The dry spell may have stopped your moss in it’s tracks but beware once mossy always mossy.
After a wet winter it is a good if your lawn has no moss but it is unlikely. The yellower green patches on the photo above are where the moss is beating the grass.
Moss Thrives in Lawns
- If the ground and soil under the lawn is compacted
- Waterlogging or poor drainage encourages lawn moss (and moss in other areas too)
- The grass that has been scalped by the lawn mower which cuts too short is an open invitation for moss to grow
- If moss has previously been growing it is likely to return.
- Where the lawn is old and a thatch of dead grass has built up and not been raked out or aerated
- Moss will grow if the lawn is in the shade or overhung with trees, if the soil is impoverished or if you are an unlucky gardener.
Treatments and Tips
- Don’t try to compost old moss – a normal compost heap won’t help as moss wont rot it just goes into suspended animation. So the moss will be returned with the compost
- Lawn sand is a proprietary formula of chemically treated fine sand using ammonium and iron sulphate. Spread evenly in April when rain is expected this can kill and turn the moss black.
- Liquid lawn moss killers and mixed granular ‘feed and weed’ products like ‘Evergreen Organic Choice’ can help keep the moss at bay. Follow the instructions on the box, bottle or packet.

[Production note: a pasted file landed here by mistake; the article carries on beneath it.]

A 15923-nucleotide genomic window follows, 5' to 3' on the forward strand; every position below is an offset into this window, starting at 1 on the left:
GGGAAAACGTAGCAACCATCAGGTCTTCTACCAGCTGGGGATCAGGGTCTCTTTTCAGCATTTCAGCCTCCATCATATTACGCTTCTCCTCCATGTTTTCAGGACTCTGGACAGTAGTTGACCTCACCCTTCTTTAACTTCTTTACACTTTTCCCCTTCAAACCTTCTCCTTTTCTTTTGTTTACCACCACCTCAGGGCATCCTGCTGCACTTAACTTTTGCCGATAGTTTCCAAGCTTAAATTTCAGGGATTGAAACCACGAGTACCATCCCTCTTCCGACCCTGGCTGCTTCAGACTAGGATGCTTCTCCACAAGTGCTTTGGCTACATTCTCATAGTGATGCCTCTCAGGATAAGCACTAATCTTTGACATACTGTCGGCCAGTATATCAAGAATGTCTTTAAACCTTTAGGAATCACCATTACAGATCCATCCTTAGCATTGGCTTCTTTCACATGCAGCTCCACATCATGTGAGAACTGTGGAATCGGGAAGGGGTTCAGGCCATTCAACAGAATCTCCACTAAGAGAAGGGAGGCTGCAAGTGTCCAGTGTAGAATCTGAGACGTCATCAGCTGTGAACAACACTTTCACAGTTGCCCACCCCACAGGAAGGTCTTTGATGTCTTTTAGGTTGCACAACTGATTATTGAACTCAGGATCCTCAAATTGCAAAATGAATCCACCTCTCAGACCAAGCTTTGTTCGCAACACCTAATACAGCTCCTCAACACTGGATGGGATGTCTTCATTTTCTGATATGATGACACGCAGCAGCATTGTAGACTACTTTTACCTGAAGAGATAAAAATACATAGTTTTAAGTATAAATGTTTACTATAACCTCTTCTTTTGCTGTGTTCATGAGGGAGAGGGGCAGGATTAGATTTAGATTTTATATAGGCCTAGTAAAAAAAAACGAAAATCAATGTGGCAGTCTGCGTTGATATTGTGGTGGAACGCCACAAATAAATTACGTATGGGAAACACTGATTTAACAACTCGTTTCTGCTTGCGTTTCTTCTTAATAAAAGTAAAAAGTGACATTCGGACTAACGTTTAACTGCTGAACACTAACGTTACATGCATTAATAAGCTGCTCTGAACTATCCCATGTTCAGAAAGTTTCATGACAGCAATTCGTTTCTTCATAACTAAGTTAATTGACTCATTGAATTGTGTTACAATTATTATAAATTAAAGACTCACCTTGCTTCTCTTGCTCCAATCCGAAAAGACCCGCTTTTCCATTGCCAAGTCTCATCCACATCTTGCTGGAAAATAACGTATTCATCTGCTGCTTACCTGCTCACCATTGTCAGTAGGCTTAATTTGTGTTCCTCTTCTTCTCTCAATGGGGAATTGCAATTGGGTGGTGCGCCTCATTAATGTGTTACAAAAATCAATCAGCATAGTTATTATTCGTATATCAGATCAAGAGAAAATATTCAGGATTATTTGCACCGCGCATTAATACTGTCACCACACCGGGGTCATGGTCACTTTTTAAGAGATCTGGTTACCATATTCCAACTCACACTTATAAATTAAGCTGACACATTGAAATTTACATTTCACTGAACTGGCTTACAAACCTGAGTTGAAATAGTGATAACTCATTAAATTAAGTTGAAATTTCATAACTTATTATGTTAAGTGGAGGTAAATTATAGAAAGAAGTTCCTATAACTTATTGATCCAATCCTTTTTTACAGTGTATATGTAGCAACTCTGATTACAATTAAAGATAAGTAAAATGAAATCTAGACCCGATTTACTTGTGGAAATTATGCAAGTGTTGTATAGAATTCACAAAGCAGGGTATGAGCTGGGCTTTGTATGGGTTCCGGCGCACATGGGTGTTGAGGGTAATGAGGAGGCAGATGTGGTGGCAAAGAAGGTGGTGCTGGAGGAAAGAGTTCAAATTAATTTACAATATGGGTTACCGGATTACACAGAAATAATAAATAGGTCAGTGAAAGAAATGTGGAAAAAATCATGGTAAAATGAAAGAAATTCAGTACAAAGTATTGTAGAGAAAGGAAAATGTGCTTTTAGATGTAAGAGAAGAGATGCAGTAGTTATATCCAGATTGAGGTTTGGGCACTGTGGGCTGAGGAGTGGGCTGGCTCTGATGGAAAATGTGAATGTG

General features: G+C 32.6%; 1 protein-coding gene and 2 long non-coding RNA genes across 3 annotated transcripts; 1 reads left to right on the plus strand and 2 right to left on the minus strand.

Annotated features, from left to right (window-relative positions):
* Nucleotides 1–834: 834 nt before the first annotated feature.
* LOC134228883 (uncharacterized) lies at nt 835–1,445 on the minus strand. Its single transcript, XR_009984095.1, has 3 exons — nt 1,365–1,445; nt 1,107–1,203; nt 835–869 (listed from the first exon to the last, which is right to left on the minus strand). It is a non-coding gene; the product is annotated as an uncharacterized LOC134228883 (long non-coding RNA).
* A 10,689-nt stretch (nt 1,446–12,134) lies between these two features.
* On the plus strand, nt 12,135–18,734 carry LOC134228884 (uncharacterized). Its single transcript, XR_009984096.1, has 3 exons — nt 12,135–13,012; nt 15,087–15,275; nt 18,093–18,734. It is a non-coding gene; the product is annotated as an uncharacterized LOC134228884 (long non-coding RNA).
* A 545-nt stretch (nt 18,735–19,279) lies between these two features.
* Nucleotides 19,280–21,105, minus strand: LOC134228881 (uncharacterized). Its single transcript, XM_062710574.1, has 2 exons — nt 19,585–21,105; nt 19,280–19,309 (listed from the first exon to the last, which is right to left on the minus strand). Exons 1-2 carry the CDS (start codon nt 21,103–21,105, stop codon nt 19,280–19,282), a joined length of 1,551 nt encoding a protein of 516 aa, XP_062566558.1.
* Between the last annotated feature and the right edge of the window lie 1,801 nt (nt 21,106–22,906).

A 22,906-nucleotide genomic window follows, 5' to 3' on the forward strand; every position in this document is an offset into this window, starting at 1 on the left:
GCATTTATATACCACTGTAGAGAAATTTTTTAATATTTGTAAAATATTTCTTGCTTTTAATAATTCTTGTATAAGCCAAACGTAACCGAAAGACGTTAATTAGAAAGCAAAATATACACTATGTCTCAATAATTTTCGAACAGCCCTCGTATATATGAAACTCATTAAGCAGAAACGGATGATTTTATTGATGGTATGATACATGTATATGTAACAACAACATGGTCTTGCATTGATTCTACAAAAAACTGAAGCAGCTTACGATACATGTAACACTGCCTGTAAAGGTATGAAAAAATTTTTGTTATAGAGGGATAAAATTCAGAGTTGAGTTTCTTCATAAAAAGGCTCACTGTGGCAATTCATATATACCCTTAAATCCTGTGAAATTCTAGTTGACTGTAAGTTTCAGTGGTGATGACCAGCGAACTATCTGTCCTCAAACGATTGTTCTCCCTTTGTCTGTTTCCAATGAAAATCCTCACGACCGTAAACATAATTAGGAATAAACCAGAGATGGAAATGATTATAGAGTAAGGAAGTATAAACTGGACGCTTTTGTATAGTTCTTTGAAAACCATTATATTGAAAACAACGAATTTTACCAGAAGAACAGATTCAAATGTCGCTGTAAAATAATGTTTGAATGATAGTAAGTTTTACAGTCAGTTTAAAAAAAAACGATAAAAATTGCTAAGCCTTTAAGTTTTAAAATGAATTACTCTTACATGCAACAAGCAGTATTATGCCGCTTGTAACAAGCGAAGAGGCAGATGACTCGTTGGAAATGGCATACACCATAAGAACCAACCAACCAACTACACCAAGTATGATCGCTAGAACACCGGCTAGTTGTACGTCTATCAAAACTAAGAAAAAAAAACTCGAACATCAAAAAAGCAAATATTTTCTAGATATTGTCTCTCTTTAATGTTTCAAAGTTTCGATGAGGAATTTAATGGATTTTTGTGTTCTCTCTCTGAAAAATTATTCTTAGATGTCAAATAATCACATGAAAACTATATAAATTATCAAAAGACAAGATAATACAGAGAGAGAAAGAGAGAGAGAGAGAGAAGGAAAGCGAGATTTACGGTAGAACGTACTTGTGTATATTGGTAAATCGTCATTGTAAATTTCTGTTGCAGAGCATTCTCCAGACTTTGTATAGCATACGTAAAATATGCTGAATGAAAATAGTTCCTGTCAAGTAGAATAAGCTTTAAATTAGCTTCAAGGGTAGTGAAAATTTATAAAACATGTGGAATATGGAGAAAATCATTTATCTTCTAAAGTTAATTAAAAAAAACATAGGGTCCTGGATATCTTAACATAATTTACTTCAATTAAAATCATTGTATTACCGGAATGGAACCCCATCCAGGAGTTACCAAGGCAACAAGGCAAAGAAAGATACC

- Introduce air and drainage by spiking well. A hollow tined for will remove plugs of soil to aid this process.
- Read more tips on Controlling Moss and about Moss Cures on Gardening Products.
Prevention may be the best course
- Aerate the soil regularly by using a hollow pronged fork. This I have found labour intensive, difficult and not very satisfying.
- Other aeration methods include special motorised devices can be hired to do the job. You can also get machines that scarify the thatch, dead leaves and moss.
- Feed the grass in spring and autumn with appropriate fertilizer.
- Try avoid too much compaction in difficult areas – keep the kids on hard wearing area
- Do not cut the grass too short
- If all else fails turn the lawn into a meadow or better still flower beds
- Moss thrives where grass struggles to grow. The best way to prevent excess moss growth is to provide conditions for strong grass growth.
Five things to do with Moss
- Kill it regularly and often
- Collect it and keep it in a bag until it dies
- Put plant pots on top of it so it never sees the light of day
- Cultivate it in the same wet spot for thousands of years then dig it up and burn it
- Did I mention killing it
I have a great crop of Moss but I have no idea what I can do with it.
It grows on Roof tiles, rocks, in lawns and on some paths and is a right proper nuisance. Your ideas and tips would be welcomed.
- I am told that it is a clear sign that my lawn isn’t properly drained eventhough it is on a slope all the moss is at the top – go figure.
- I will apply lawn sand containing dicholorophen and iron sulphate as long as the European garden police haven’t banned them. Then I can safely rake it up without spreading more spores – until next time.
- Improved drainage is the only long term cure and I might have to hire an aerator or JCB
- Collecting all the moss together I will leave it to go black and die when it can be used as an acid mulch for Azaleas and acid lovers
- As another tip it can be used at the bottom of a plant holder for the pot to stand on. It keeps it all moist.
- Mixing moss with beer and sugar creates a mixture to paint on new fences and pots to give them an algea covering and and quick ageing.
- The over cropping of Sphagnum moss is causing peat bogs to dry out too quickly so try Highland moss which grows in pine forests for a sustainable hanging basket moss